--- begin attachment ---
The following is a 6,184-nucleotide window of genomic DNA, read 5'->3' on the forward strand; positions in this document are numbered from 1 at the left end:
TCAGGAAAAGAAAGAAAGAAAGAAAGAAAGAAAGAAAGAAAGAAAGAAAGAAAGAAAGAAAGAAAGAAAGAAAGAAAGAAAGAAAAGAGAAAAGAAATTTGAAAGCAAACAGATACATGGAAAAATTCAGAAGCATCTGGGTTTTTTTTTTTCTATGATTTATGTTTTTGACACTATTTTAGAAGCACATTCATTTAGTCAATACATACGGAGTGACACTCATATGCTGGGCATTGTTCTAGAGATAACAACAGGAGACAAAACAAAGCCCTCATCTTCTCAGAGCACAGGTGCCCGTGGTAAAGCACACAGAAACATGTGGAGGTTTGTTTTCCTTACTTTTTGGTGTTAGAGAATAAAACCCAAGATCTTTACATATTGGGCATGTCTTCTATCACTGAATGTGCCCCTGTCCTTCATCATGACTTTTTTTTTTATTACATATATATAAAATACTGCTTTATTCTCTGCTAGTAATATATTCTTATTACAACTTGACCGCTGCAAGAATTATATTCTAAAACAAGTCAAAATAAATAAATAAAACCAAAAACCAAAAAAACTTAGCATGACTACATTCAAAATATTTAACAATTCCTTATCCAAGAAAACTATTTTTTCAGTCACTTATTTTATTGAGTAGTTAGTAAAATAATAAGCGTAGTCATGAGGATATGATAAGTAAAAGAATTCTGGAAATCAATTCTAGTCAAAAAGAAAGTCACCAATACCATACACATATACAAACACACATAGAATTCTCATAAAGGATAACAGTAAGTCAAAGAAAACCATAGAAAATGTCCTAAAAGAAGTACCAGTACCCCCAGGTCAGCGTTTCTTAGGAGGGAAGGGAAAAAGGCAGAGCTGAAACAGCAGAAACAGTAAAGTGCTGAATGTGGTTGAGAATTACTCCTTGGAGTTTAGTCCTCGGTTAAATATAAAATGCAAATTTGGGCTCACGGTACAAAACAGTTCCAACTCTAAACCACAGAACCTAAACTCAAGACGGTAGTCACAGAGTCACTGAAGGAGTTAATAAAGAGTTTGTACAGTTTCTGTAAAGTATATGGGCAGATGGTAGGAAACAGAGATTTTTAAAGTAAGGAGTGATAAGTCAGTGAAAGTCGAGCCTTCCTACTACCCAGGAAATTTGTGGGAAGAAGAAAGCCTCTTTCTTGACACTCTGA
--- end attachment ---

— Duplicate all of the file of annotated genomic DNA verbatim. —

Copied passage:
The following is a 6,184-nucleotide window of genomic DNA, read 5'->3' on the forward strand; positions in this document are numbered from 1 at the left end:
TCAGGAAAAGAAAGAAAGAAAGAAAGAAAGAAAGAAAGAAAGAAAGAAAGAAAGAAAGAAAGAAAGAAAGAAAGAAAGAAAGAAAAGAGAAAAGAAATTTGAAAGCAAACAGATACATGGAAAAATTCAGAAGCATCTGGGTTTTTTTTTTTCTATGATTTATGTTTTTGACACTATTTTAGAAGCACATTCATTTAGTCAATACATACGGAGTGACACTCATATGCTGGGCATTGTTCTAGAGATAACAACAGGAGACAAAACAAAGCCCTCATCTTCTCAGAGCACAGGTGCCCGTGGTAAAGCACACAGAAACATGTGGAGGTTTGTTTTCCTTACTTTTTGGTGTTAGAGAATAAAACCCAAGATCTTTACATATTGGGCATGTCTTCTATCACTGAATGTGCCCCTGTCCTTCATCATGACTTTTTTTTTTATTACATATATATAAAATACTGCTTTATTCTCTGCTAGTAATATATTCTTATTACAACTTGACCGCTGCAAGAATTATATTCTAAAACAAGTCAAAATAAATAAATAAAACCAAAAACCAAAAAAACTTAGCATGACTACATTCAAAATATTTAACAATTCCTTATCCAAGAAAACTATTTTTTCAGTCACTTATTTTATTGAGTAGTTAGTAAAATAATAAGCGTAGTCATGAGGATATGATAAGTAAAAGAATTCTGGAAATCAATTCTAGTCAAAAAGAAAGTCACCAATACCATACACATATACAAACACACATAGAATTCTCATAAAGGATAACAGTAAGTCAAAGAAAACCATAGAAAATGTCCTAAAAGAAGTACCAGTACCCCCAGGTCAGCGTTTCTTAGGAGGGAAGGGAAAAAGGCAGAGCTGAAACAGCAGAAACAGTAAAGTGCTGAATGTGGTTGAGAATTACTCCTTGGAGTTTAGTCCTCGGTTAAATATAAAATGCAAATTTGGGCTCACGGTACAAAACAGTTCCAACTCTAAACCACAGAACCTAAACTCAAGACGGTAGTCACAGAGTCACTGAAGGAGTTAATAAAGAGTTTGTACAGTTTCTGTAAAGTATATGGGCAGATGGTAGGAAACAGAGATTTTTAAAGTAAGGAGTGATAAGTCAGTGAAAGTCGAGCCTTCCTACTACCCAGGAAATTTGTGGGAAGAAGAAAGCCTCTTTCTTGACACTCTGA